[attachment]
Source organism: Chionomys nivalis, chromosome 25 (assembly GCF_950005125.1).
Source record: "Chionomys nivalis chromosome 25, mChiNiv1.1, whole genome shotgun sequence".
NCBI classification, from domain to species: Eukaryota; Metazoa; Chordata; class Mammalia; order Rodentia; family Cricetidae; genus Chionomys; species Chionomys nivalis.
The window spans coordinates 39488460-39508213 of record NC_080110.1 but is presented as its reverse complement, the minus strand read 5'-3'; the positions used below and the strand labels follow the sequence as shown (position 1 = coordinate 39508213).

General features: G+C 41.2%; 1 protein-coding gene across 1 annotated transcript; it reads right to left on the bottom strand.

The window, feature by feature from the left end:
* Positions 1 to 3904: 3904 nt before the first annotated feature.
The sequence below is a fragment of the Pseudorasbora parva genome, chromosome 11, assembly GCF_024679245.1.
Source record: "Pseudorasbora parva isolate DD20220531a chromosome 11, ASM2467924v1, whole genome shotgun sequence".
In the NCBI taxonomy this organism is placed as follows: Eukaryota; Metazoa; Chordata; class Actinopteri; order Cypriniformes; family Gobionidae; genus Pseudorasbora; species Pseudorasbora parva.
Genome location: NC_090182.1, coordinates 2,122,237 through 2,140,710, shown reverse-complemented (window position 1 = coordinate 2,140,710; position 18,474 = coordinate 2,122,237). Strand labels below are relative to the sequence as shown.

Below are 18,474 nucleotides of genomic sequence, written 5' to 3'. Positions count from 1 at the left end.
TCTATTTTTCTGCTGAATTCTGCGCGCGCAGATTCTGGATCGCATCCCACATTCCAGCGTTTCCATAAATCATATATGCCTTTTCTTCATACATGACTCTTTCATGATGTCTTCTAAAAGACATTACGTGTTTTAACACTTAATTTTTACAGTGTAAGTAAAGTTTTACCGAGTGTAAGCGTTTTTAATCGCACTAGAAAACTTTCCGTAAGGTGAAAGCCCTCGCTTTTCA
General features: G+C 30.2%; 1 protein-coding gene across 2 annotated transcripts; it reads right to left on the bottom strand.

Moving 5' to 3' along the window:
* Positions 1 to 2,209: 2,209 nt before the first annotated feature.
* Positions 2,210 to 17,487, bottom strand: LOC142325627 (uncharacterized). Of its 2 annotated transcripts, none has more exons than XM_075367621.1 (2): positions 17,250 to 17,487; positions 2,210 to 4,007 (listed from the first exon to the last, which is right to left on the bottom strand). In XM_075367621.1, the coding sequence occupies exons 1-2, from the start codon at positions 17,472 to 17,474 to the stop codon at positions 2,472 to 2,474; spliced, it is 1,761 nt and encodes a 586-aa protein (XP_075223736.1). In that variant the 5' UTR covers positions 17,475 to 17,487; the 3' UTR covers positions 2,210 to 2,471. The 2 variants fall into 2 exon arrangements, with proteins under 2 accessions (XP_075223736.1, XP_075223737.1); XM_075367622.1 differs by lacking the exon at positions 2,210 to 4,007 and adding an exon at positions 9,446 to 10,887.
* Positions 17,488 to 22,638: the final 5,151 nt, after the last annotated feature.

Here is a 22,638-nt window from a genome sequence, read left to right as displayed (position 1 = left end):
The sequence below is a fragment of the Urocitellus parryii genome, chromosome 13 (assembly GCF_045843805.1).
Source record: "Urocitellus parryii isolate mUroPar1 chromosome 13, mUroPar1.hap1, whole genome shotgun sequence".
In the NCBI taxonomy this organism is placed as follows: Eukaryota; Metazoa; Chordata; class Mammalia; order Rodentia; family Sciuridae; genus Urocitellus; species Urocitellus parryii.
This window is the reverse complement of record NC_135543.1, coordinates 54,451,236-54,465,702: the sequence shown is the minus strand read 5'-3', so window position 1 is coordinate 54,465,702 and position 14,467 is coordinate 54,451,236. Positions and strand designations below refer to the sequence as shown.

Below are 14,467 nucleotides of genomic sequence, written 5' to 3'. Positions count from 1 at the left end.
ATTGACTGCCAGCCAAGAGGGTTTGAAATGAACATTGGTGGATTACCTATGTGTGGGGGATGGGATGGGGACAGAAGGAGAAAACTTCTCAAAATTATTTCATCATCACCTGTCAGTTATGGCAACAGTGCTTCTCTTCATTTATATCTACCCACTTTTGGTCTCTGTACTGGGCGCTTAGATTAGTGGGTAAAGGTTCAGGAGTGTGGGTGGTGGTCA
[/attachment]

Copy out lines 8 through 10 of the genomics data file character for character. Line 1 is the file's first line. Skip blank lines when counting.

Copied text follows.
The sequence below is a fragment of the Pseudorasbora parva genome, chromosome 11, assembly GCF_024679245.1.
Source record: "Pseudorasbora parva isolate DD20220531a chromosome 11, ASM2467924v1, whole genome shotgun sequence".
In the NCBI taxonomy this organism is placed as follows: Eukaryota; Metazoa; Chordata; class Actinopteri; order Cypriniformes; family Gobionidae; genus Pseudorasbora; species Pseudorasbora parva.